Love’s Alive

Very limited time to write this week but I was feeling inspired in the afternoon I allotted myself today to write and record this song. For spring, for Easter, for love and life . . .

Pick up your questions and put down your weapons 
And don’t be afraid anymore
There’s something to see here if you care to be here
Don’t be afraid anymore

Oh . . . love’s alive

The birds are returning, the babies are learning
Don’t despair today
The cold ice is breaking the warm earth is waking
Don’t despair today

Oh . . love’s alive

Share with your neighbor, welcome the stranger
Believe you have enough
Give yourself mercy, be patient dear person
Believe you are enough

Oh . . . love’s alive

Beautiful Mundane

I confessed to my husband the other day that I don’t usually like it when he walks in the door at the end of the workday and gives me a kiss. It’s just too mundane, I said. Routine drives me mad, I whined.

Which on further consideration is laughable, because neither of us works full-time and so it’s rarely more than two or three days in a week that he’s even walking in the door at the end of the workday.

Confession is good for the soul. I think I needed to actually hear myself saying those words in order to write this song, and this song has been good for my soul.

A couple allusions/credits – I didn’t come up with “the meaning of life is to live.” It’s one of my all-time favorite quotes. I was sure it was from Leo Tolstoy, but my Google search doesn’t seem to confirm that. The closest I could come to a source was Goodreads citing Eleanor Roosevelt: “The purpose of life is to live it, to taste experience to the utmost, to reach out eagerly and without fear for newer and richer experience.” I still think it came from one of those broody Russians I love reading though, Tolstoy or Dostoyevsky.

And “tell a better story” is an idea I absorbed from reading Life of Pi.

“Mundane” has its roots in the Latin word “mundus” meaning “world.” It means ordinary, everyday, “of, pertaining to, or typical of this world.” Maybe it is something worth paying attention to, if it’s your world.

If I believed the world had need
Of another sad song
I’d go on like this, go on like this
Till we’re all bored to tears
But I believe the world don’t need
A thing I have to give
And that the meaning of life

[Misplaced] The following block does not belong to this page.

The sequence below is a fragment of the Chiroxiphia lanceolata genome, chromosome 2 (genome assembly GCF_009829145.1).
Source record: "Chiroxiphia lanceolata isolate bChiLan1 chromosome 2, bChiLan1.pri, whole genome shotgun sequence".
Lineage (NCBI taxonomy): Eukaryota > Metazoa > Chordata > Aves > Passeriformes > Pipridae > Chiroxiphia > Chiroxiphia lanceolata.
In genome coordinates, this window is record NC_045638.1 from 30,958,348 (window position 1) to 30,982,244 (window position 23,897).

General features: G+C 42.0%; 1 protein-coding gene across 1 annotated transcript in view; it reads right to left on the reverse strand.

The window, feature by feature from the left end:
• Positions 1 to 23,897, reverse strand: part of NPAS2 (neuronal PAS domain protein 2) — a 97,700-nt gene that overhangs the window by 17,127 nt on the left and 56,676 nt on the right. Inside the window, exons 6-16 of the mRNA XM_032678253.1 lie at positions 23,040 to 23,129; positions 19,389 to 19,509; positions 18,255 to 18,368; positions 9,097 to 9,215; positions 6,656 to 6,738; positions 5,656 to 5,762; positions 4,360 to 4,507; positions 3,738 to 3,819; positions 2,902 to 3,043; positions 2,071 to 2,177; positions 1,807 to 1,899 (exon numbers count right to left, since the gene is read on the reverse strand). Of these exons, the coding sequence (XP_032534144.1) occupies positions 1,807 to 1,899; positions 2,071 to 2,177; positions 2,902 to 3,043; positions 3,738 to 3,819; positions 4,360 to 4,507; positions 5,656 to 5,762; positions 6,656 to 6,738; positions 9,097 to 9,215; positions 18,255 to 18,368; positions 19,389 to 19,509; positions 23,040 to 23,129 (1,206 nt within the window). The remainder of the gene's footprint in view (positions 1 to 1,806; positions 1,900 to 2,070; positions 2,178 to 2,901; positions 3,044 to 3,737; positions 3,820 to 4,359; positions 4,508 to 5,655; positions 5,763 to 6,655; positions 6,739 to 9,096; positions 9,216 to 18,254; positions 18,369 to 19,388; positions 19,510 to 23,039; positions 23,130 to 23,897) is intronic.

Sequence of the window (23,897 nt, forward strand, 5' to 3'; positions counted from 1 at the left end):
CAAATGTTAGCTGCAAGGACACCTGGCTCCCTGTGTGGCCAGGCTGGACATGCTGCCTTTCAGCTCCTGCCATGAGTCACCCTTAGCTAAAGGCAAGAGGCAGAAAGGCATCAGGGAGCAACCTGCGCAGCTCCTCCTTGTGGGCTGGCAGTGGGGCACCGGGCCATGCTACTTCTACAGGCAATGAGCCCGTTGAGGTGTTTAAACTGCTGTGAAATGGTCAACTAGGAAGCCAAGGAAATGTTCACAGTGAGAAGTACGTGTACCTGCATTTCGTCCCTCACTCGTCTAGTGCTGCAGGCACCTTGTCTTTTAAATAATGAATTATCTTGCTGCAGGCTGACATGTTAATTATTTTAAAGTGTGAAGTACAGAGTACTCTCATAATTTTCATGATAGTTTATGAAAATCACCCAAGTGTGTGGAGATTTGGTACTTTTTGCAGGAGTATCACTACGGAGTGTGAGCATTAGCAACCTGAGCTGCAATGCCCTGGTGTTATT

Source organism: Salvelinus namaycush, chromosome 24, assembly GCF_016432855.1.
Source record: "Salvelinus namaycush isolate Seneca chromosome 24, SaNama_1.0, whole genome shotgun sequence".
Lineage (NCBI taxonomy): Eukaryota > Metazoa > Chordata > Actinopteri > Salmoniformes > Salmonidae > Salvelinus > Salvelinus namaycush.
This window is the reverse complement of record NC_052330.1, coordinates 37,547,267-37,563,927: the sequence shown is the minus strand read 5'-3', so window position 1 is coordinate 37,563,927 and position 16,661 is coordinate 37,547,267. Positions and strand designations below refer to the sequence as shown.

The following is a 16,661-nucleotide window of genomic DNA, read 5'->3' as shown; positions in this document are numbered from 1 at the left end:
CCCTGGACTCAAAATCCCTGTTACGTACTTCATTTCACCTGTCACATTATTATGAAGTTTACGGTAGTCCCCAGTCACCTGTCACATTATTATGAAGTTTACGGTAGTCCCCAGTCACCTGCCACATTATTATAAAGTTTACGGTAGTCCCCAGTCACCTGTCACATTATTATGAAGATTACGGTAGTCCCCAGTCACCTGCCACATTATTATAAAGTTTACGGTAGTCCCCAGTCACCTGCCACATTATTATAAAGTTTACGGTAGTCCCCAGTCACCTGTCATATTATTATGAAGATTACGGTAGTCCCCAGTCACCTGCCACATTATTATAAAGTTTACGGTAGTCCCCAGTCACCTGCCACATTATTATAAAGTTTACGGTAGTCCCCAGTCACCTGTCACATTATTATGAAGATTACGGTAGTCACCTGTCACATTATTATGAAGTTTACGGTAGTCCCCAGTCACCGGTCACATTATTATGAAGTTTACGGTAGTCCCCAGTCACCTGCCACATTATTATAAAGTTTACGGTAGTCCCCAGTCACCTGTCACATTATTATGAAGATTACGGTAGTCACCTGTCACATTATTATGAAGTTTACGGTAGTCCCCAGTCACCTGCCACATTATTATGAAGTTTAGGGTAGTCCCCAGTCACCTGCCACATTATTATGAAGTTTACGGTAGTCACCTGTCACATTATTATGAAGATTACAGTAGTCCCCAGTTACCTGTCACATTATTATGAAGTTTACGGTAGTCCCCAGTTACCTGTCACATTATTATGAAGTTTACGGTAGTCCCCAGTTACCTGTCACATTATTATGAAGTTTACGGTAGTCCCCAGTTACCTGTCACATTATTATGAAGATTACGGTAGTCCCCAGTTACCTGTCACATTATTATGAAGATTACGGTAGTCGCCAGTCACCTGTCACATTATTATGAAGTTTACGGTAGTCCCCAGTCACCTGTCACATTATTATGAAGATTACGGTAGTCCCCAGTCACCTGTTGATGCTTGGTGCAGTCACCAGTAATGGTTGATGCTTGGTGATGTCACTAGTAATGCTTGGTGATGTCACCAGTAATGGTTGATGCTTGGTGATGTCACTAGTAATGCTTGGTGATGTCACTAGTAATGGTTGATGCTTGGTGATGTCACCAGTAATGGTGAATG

Is to live

It’s all right here
Right where nobody’s looking
The beautiful mundane

Remember when, see it again
Tell a better story
The living truth
That changes everything
It was a long time ago
Until we saw the light
And felt the warmth
And held each other close

It’s all right here
Right where nobody’s looking
The beautiful mundane

I still believe in falling leaves
And transient twilight
And shards of broken dreams
The waves of time smooth and reshape

It’s all right here
Right where nobody’s looking
It’s all right here
And you and me’d best be looking
The beautiful mundane



Cold Night In (Lovely Lost Cause)

Week 50! This is one of those songs where the suggested theme (from #songaweek2018) actually caused the song to be written. I wouldn’t have gone this direction at all if it weren’t for the suggested word, “metal.”

Not much I want to say about this song – I think we’ve all been here from time to time and know something about it. The cycle of love, the journey of living well. The bridge (“thieves break in and steal . . .”) comes from Matthew 6:19-20, that little passage about storing up treasures in heaven rather than earth. I interpret that not as sacred versus secular; but cosmic, big-hearted wisdom versus short-sighted, me-and-mine foolishness.

My heart’s made of metal
invincible steel
that’s why when you hold me
there’s nothing to feel

It’s a cold night in
It’s a lovely lost cause

I swam in the ocean
I crawled up on land
but there’s no harder journey
than the one to your hand

It’s a cold night in
It’s a lovely lost cause

Thieves break in and steal
Moth and rust corrupt

Come light your best fire
to melt me all down
I’m sick and I’m tired
But I’m coming around

On this cold night in
For this lovely lost cause

It’s Alright Now